Friday, April 20, 2012

"The Death Spiral of America's Big Law Firms"

That is the title of an essay posted on blog of the The Atlantic magazine.  Jordan Weissman, a journalist who formerly worked in the business operations side of a major law firm, reviews the profitability of the most elite law firms pre-crash (2001-2007) and post-crash (2007-2010). [See charts below]  The slide into lower profitability is what is causing the run-on-the-bank at Dewey LeBoeuf, a storied firm on the brink of collapse. 


Dewey LeBoeuf, like the Howrey firm which failed slightly over a year ago, are almost certainly on the lefthand side of the 2007 to 2010 profitability chart.    Weissman's conclusion is pretty simple: the industry is running out of gas.  More failures are likely.  Unfortunately, I agreed.

For the record, legal education's problems are no less severe.  There are not enough qualified students to fill the number of 1L seats, so as an industry, our revenues (akin to law firm profits) are going to go down.   The entire legal services and legal education industry is undergoing a major disruption.  All of this talk of structural change is going to move from the abstract, where we contest it the premise, to the concrete, which induces panic among the unprepared.  It is going to be very tough.  Our character is going to be tested. 

Paradoxically, making decisions based on our professional values rather than self-interest will be the key to survivial.  More on that later.  I have to prepare for the Lawyer of the Future Conference at Pepperdine University School of Law.

[posted by Bill Henderson]

Blog posts worth reading, Cross industry comparisons, Current events, Data on the profession, Law Firms, Structural change | Permalink


So... I'm inclined to agree that important changes are on the way for the legal profession. But these graphs do a pretty lousy job of showing why it's necessary, and they certainly don't show anything resembling a "death spiral." Two issues:

First, the dates are clearly cherry-picked. The first graph starts with the low baseline of the 2001 recession and follows law firms' growth through the end of the unsustainable, bubble-fueled financial boom. The second graph starts from the baseline of law firms' last boom year and follows it through the end of 2010. During the period covered by the first graph, U.S. real GDP per capita rose by roughly $2500. During the period covered by the second graph, it fell by nearly the same amount.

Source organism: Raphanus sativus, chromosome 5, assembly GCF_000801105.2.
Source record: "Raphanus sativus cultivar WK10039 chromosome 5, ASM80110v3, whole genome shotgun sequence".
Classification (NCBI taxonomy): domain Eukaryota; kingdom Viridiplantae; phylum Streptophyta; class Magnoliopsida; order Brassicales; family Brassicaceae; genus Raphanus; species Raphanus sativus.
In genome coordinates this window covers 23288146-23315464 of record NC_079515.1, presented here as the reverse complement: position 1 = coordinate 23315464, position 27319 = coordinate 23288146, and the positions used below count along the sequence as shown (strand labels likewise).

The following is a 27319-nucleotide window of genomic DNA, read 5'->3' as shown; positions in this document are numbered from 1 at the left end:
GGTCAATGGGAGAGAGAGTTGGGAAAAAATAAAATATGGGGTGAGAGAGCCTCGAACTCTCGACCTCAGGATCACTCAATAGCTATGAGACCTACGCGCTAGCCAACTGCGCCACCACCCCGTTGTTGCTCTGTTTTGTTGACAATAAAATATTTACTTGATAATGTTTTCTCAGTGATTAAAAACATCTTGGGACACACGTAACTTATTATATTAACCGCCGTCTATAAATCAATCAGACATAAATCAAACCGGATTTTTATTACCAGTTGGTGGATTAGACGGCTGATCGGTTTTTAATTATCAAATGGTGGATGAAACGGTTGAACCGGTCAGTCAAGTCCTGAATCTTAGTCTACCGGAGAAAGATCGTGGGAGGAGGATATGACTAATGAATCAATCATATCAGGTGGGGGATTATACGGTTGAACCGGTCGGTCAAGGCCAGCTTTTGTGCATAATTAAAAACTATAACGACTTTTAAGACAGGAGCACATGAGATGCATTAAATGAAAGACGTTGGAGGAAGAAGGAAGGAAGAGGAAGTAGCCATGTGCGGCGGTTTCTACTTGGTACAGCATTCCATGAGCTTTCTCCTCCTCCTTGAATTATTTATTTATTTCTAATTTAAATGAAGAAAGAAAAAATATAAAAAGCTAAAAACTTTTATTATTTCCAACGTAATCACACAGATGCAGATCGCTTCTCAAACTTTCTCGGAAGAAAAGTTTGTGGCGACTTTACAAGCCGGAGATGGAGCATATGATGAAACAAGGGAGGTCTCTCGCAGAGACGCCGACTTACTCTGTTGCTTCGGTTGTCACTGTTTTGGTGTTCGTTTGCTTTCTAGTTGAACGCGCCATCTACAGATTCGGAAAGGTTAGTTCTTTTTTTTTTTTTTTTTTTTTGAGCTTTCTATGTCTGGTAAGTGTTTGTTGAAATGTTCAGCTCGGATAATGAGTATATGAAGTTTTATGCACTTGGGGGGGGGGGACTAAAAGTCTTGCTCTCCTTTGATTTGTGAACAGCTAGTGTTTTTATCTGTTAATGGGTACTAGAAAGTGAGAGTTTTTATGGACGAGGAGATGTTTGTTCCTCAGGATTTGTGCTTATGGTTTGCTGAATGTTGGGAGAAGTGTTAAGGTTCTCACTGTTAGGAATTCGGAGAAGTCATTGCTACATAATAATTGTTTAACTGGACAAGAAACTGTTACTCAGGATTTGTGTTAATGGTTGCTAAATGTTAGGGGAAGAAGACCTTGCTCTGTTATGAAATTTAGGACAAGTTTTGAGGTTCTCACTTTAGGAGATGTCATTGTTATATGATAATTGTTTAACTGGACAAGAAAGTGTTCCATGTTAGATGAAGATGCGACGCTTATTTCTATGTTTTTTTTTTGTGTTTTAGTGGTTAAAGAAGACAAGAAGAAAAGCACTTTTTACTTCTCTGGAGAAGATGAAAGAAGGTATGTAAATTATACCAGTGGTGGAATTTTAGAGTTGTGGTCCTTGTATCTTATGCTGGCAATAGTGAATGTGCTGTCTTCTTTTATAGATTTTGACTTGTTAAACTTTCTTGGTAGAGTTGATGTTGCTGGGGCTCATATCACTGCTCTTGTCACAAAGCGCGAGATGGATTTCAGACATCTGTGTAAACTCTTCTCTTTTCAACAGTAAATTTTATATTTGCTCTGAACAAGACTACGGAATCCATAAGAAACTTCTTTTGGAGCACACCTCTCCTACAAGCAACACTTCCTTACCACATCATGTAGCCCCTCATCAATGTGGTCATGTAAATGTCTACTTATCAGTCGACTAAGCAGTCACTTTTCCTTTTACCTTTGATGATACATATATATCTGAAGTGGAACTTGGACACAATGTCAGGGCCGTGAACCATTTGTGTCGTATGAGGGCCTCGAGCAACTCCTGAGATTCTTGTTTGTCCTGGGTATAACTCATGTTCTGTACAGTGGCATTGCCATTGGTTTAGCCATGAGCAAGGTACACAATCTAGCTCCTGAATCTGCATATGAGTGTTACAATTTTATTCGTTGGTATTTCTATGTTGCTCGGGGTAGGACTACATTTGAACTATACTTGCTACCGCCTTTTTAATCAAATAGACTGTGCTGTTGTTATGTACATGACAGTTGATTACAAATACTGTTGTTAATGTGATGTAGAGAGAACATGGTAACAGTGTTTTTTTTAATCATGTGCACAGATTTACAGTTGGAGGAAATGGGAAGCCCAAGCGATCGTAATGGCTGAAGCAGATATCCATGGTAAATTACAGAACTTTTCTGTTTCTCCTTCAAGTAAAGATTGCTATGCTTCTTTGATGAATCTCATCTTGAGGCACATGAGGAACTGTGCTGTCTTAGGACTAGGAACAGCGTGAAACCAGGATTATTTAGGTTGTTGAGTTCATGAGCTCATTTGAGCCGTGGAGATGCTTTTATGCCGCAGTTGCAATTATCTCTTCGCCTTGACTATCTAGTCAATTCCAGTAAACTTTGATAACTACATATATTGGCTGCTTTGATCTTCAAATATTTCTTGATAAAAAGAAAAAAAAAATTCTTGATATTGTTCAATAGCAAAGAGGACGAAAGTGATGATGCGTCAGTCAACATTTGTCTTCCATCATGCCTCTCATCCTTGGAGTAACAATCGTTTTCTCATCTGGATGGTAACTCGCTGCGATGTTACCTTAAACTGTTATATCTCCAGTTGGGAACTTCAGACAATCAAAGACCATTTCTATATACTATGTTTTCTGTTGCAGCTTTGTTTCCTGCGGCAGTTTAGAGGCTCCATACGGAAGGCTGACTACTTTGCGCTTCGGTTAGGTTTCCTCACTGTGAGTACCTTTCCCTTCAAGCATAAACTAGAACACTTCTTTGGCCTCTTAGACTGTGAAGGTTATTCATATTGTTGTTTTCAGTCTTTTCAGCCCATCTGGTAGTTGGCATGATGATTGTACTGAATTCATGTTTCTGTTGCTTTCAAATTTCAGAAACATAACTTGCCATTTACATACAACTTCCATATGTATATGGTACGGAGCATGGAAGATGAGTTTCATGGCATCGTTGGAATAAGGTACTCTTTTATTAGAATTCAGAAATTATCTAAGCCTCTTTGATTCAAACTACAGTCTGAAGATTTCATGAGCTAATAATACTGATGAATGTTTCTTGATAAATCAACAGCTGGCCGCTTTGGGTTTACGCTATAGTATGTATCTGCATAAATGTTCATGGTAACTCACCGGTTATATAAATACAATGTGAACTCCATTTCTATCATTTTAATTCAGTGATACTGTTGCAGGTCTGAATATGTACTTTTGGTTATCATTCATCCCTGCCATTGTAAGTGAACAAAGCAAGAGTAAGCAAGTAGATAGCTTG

Second, even with the cherry-picking, the decline the graphs show isn't all that severe. The worst-performing firm on the graph saw a drop in PPEP of about 8.5% per year from its record 2007 high. Just 8.5%. During the worst recession since the 1930s, the partners at the worst-performing law firm saw their annual profit distribution drop from $1.39m to $1.1m over three years, while those at the best-performing law firm saw theirs rise from $0.77m to $1.4m. Death spiral?

These graphs might be enlightening with a proper control group to compare them to, or comparison to similar periods of boom and bust in the legal profession's past. And in fairness I haven't read the full piece you linked to, so the author may deal with these problems there. But the graphs as they're presented here don't say much beyond, "law firms are affected by the business cycle."

Posted by: Alan Hurst | Apr 20, 2012 8:20:19 AM

I'm interested in the statement that there are not enough "qualified" students to fill the seats in America's law schools. If this is your opinion, fine, but you seem to state it as a fact. What measure are you relying on? It's quite possible you and I disagree on who's "qualified" to be a lawyer. How would be decide that? Thanks.

Posted by: Frank Snyder | Apr 22, 2012 1:26:43 PM

Alan, You make some really good points. I now I realize that omitted some key context. Declining profitability, despite being quite profitable, is dangerous because 1) allocating the lower profits evenly creates instability, 2) allocating the lower profits to the big rainmakers also creates instability, 3) rainmakers may blame it on management and seek out a better firm. Firms are too big and too dispersed and built too much for laterals. Money is what holds them together. Lots of firms to the left side of the 0% line spells trouble.

Frank, qualified students are those with a good chance of passing the bar. Students with very low LSAT and undergraduate records are, statistically speaking, much more likely to struggle and never pass the bar. Though I am not a big fan of the LSAT -- more specifically, its overuse -- one of the good things it has done is reduce the number of students who might otherwise flunk out of law school. Open enrollments are not a good idea. Let's not provide false hope just to fill a class.

Posted by: William Henderson | Apr 22, 2012 7:17:02 PM

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